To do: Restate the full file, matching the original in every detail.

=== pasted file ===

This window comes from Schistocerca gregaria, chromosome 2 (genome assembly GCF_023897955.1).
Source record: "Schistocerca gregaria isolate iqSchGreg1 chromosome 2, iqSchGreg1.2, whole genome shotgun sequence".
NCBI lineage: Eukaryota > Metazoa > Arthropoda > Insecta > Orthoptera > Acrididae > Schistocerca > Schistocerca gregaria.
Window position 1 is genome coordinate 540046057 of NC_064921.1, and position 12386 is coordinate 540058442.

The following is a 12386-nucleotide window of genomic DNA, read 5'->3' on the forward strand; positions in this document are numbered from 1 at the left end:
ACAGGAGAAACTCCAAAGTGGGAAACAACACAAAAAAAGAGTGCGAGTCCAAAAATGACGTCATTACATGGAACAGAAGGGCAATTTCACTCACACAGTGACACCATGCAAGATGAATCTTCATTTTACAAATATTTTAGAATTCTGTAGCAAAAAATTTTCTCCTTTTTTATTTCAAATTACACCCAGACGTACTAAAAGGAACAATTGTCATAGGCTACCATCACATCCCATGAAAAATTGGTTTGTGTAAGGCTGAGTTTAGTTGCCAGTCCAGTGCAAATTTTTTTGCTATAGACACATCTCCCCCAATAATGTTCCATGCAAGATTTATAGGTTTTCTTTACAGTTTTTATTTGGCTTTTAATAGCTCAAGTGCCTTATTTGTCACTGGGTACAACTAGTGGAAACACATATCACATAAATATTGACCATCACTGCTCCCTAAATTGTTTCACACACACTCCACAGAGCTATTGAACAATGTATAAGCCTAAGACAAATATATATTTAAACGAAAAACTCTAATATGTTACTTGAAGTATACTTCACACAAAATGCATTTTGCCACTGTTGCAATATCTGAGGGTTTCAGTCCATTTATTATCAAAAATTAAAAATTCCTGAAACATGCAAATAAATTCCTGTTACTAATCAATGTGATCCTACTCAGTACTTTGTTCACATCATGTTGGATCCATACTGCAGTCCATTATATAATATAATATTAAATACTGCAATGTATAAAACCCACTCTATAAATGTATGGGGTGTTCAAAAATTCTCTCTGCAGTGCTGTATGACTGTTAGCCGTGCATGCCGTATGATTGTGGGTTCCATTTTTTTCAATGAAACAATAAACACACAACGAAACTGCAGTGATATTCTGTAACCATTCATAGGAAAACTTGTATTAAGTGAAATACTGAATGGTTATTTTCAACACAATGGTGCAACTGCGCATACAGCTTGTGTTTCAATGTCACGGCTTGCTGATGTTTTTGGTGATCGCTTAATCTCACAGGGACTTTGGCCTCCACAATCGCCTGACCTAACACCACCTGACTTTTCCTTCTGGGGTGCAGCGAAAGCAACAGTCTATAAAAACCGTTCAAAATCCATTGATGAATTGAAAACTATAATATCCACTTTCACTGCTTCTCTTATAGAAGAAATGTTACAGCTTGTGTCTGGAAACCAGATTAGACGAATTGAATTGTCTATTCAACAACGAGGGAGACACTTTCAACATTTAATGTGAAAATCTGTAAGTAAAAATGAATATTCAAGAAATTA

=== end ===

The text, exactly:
This window comes from Schistocerca gregaria, chromosome 2 (genome assembly GCF_023897955.1).
Source record: "Schistocerca gregaria isolate iqSchGreg1 chromosome 2, iqSchGreg1.2, whole genome shotgun sequence".
NCBI lineage: Eukaryota > Metazoa > Arthropoda > Insecta > Orthoptera > Acrididae > Schistocerca > Schistocerca gregaria.
Window position 1 is genome coordinate 540046057 of NC_064921.1, and position 12386 is coordinate 540058442.

The following is a 12386-nucleotide window of genomic DNA, read 5'->3' on the forward strand; positions in this document are numbered from 1 at the left end:
ACAGGAGAAACTCCAAAGTGGGAAACAACACAAAAAAAGAGTGCGAGTCCAAAAATGACGTCATTACATGGAACAGAAGGGCAATTTCACTCACACAGTGACACCATGCAAGATGAATCTTCATTTTACAAATATTTTAGAATTCTGTAGCAAAAAATTTTCTCCTTTTTTATTTCAAATTACACCCAGACGTACTAAAAGGAACAATTGTCATAGGCTACCATCACATCCCATGAAAAATTGGTTTGTGTAAGGCTGAGTTTAGTTGCCAGTCCAGTGCAAATTTTTTTGCTATAGACACATCTCCCCCAATAATGTTCCATGCAAGATTTATAGGTTTTCTTTACAGTTTTTATTTGGCTTTTAATAGCTCAAGTGCCTTATTTGTCACTGGGTACAACTAGTGGAAACACATATCACATAAATATTGACCATCACTGCTCCCTAAATTGTTTCACACACACTCCACAGAGCTATTGAACAATGTATAAGCCTAAGACAAATATATATTTAAACGAAAAACTCTAATATGTTACTTGAAGTATACTTCACACAAAATGCATTTTGCCACTGTTGCAATATCTGAGGGTTTCAGTCCATTTATTATCAAAAATTAAAAATTCCTGAAACATGCAAATAAATTCCTGTTACTAATCAATGTGATCCTACTCAGTACTTTGTTCACATCATGTTGGATCCATACTGCAGTCCATTATATAATATAATATTAAATACTGCAATGTATAAAACCCACTCTATAAATGTATGGGGTGTTCAAAAATTCTCTCTGCAGTGCTGTATGACTGTTAGCCGTGCATGCCGTATGATTGTGGGTTCCATTTTTTTCAATGAAACAATAAACACACAACGAAACTGCAGTGATATTCTGTAACCATTCATAGGAAAACTTGTATTAAGTGAAATACTGAATGGTTATTTTCAACACAATGGTGCAACTGCGCATACAGCTTGTGTTTCAATGTCACGGCTTGCTGATGTTTTTGGTGATCGCTTAATCTCACAGGGACTTTGGCCTCCACAATCGCCTGACCTAACACCACCTGACTTTTCCTTCTGGGGTGCAGCGAAAGCAACAGTCTATAAAAACCGTTCAAAATCCATTGATGAATTGAAAACTATAATATCCACTTTCACTGCTTCTCTTATAGAAGAAATGTTACAGCTTGTGTCTGGAAACCAGATTAGACGAATTGAATTGTCTATTCAACAACGAGGGAGACACTTTCAACATTTAATGTGAAAATCTGTAAGTAAAAATGAATATTCAAGAAATTA